We used positron emission tomography (PET) to investigate the neural mechanisms underlying the willingness to forgive another person's moral transgression involving deception. During scanning, 12 subjects were asked to judge the forgivability of a perpetrator's moral transgression. These transgressions were described by four kinds of scenarios composed of a combination of two factors: the attitude of the perpetrator (dishonest or honest) and the severity of the moral transgression (serious or minor). Behavioral data showed that both the perpetrator's dishonesty and the seriousness of the scenario decreased the subjects' willingness to forgive the moral transgression. Neuroimaging data revealed that, relative to honest responses, a perpetrator's dishonest responses were associated with right ventromedial prefrontal activity, which possibly reflects the subjects' identification of the perpetrator's deception. The opposite comparison did not show significant activation. Moreover, a comparison of serious scenarios with minor scenarios did not reveal significant activation. Instead, minor scenarios, relative to serious scenarios, evoked activity in the right middle frontal gyrus and the right caudate nucleus, possibly reflecting increased demand on frontal control system function. Further analysis revealed that the left ventromedial prefrontal cortex showed a significant interaction between the two factors, indicating that this region functions as a mediator of the two factors, modulating judgments regarding the forgivability of moral transgressions. Taken together, these findings suggest that the ventromedial prefrontal cortex plays a key role in the forgiveness of moral transgressions involving deception.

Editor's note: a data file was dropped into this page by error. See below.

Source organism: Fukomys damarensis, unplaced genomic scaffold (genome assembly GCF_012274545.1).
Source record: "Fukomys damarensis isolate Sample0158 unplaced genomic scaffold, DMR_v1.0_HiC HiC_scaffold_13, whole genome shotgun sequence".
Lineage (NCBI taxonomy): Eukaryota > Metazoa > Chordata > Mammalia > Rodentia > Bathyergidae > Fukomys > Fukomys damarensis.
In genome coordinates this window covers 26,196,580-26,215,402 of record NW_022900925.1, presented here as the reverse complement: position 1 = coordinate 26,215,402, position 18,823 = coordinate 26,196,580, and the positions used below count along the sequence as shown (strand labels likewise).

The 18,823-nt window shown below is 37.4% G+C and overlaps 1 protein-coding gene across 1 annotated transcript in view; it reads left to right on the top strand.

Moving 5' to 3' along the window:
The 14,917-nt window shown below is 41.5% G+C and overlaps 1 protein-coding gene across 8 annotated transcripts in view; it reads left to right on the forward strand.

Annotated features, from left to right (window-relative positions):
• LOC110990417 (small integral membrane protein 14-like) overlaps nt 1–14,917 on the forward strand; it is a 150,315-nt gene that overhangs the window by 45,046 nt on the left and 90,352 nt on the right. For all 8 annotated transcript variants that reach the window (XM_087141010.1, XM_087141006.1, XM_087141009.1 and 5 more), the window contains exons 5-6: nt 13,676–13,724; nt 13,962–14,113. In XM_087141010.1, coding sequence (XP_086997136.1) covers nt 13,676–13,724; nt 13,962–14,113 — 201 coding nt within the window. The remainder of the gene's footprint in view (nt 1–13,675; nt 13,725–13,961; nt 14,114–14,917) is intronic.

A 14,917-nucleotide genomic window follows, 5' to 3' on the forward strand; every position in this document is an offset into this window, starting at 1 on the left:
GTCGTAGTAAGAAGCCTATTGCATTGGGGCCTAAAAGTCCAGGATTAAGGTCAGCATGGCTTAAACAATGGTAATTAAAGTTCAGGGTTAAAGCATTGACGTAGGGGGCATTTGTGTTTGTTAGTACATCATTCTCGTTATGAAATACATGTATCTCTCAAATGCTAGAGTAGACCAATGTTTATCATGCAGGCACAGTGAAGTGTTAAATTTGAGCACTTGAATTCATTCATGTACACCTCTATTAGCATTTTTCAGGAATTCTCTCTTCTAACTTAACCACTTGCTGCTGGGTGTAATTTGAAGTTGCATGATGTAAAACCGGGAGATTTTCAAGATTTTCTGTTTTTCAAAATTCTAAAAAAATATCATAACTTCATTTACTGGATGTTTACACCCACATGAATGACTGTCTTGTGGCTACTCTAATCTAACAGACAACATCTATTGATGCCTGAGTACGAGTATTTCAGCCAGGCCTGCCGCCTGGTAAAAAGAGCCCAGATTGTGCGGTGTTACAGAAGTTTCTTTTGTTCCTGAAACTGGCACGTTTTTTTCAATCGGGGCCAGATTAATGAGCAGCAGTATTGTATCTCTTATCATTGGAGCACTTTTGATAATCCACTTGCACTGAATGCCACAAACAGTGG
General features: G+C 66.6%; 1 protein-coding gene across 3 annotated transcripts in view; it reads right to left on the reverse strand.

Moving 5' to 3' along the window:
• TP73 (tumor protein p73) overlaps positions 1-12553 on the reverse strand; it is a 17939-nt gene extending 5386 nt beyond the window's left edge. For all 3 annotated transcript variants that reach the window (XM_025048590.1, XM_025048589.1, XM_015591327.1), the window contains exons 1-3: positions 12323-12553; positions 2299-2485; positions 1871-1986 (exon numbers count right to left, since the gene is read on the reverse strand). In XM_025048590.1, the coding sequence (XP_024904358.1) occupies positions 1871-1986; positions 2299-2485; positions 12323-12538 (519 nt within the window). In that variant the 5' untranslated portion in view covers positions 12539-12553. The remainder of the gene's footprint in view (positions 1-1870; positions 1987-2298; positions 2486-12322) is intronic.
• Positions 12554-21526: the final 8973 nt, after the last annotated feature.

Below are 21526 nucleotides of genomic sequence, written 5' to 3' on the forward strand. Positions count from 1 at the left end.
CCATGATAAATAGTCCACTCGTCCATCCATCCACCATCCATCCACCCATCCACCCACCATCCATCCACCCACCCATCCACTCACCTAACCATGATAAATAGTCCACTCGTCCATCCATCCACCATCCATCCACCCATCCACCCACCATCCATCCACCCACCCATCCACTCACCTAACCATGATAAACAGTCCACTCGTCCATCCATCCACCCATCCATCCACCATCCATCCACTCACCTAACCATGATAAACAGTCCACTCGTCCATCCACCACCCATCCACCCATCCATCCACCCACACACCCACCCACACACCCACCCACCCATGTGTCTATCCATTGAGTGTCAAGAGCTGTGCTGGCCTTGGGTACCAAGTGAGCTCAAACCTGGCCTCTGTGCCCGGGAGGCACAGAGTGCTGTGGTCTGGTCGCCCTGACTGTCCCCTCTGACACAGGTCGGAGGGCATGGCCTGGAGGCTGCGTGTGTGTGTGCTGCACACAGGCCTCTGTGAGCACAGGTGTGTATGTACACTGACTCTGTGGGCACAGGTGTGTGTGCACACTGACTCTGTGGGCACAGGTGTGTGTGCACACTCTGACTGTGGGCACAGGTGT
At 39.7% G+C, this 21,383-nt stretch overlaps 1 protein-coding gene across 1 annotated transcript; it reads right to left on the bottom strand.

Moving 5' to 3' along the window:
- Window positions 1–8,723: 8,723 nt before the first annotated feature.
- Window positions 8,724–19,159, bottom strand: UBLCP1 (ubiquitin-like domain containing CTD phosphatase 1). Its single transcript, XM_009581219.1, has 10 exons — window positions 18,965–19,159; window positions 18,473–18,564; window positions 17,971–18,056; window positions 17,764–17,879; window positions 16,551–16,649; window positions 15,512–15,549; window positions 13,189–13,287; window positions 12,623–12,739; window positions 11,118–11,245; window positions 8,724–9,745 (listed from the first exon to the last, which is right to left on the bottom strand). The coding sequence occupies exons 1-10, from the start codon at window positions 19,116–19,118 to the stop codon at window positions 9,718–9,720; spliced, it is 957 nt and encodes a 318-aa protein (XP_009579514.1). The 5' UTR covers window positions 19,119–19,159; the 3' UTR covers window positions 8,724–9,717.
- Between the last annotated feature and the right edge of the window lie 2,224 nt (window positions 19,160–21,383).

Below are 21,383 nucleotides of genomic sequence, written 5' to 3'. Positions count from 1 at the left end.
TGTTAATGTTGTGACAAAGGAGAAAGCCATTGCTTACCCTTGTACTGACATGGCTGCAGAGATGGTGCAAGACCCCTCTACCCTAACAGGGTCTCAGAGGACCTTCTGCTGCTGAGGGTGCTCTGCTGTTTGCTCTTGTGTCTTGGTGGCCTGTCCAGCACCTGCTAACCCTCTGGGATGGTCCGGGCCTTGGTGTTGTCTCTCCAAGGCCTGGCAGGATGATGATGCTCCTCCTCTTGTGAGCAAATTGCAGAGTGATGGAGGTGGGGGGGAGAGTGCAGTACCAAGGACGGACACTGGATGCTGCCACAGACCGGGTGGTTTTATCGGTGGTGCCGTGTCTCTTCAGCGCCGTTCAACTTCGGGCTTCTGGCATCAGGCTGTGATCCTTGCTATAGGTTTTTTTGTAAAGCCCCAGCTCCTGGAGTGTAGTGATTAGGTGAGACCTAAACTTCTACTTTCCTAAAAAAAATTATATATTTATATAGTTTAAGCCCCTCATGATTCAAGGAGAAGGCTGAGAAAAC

- Ventromedial prefrontal cortex